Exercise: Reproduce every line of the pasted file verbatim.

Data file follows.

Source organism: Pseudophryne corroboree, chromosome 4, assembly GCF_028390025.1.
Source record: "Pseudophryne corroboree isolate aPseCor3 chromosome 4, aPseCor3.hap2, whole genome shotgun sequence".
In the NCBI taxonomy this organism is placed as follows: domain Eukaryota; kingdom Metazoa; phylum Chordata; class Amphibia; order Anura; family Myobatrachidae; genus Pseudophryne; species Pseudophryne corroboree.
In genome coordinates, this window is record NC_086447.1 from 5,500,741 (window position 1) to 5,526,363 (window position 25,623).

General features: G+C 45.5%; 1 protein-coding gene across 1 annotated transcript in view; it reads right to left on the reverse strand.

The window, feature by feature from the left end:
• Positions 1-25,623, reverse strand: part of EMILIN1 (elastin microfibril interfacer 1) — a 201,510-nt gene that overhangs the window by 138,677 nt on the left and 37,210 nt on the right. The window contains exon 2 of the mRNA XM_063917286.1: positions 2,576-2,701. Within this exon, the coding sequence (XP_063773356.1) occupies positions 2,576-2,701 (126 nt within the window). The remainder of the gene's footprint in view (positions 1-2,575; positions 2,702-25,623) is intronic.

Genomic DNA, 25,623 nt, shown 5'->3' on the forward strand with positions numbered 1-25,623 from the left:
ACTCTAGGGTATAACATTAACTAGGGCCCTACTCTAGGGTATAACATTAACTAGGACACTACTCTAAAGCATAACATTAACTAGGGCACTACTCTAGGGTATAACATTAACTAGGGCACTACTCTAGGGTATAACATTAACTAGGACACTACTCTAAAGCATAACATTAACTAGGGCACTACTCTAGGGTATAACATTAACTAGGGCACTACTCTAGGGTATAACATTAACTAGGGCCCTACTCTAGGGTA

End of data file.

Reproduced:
Source organism: Pseudophryne corroboree, chromosome 4, assembly GCF_028390025.1.
Source record: "Pseudophryne corroboree isolate aPseCor3 chromosome 4, aPseCor3.hap2, whole genome shotgun sequence".
In the NCBI taxonomy this organism is placed as follows: domain Eukaryota; kingdom Metazoa; phylum Chordata; class Amphibia; order Anura; family Myobatrachidae; genus Pseudophryne; species Pseudophryne corroboree.
In genome coordinates, this window is record NC_086447.1 from 5,500,741 (window position 1) to 5,526,363 (window position 25,623).

General features: G+C 45.5%; 1 protein-coding gene across 1 annotated transcript in view; it reads right to left on the reverse strand.

The window, feature by feature from the left end:
• Positions 1-25,623, reverse strand: part of EMILIN1 (elastin microfibril interfacer 1) — a 201,510-nt gene that overhangs the window by 138,677 nt on the left and 37,210 nt on the right. The window contains exon 2 of the mRNA XM_063917286.1: positions 2,576-2,701. Within this exon, the coding sequence (XP_063773356.1) occupies positions 2,576-2,701 (126 nt within the window). The remainder of the gene's footprint in view (positions 1-2,575; positions 2,702-25,623) is intronic.

Genomic DNA, 25,623 nt, shown 5'->3' on the forward strand with positions numbered 1-25,623 from the left:
ACTCTAGGGTATAACATTAACTAGGGCCCTACTCTAGGGTATAACATTAACTAGGACACTACTCTAAAGCATAACATTAACTAGGGCACTACTCTAGGGTATAACATTAACTAGGGCACTACTCTAGGGTATAACATTAACTAGGACACTACTCTAAAGCATAACATTAACTAGGGCACTACTCTAGGGTATAACATTAACTAGGGCACTACTCTAGGGTATAACATTAACTAGGGCCCTACTCTAGGGTA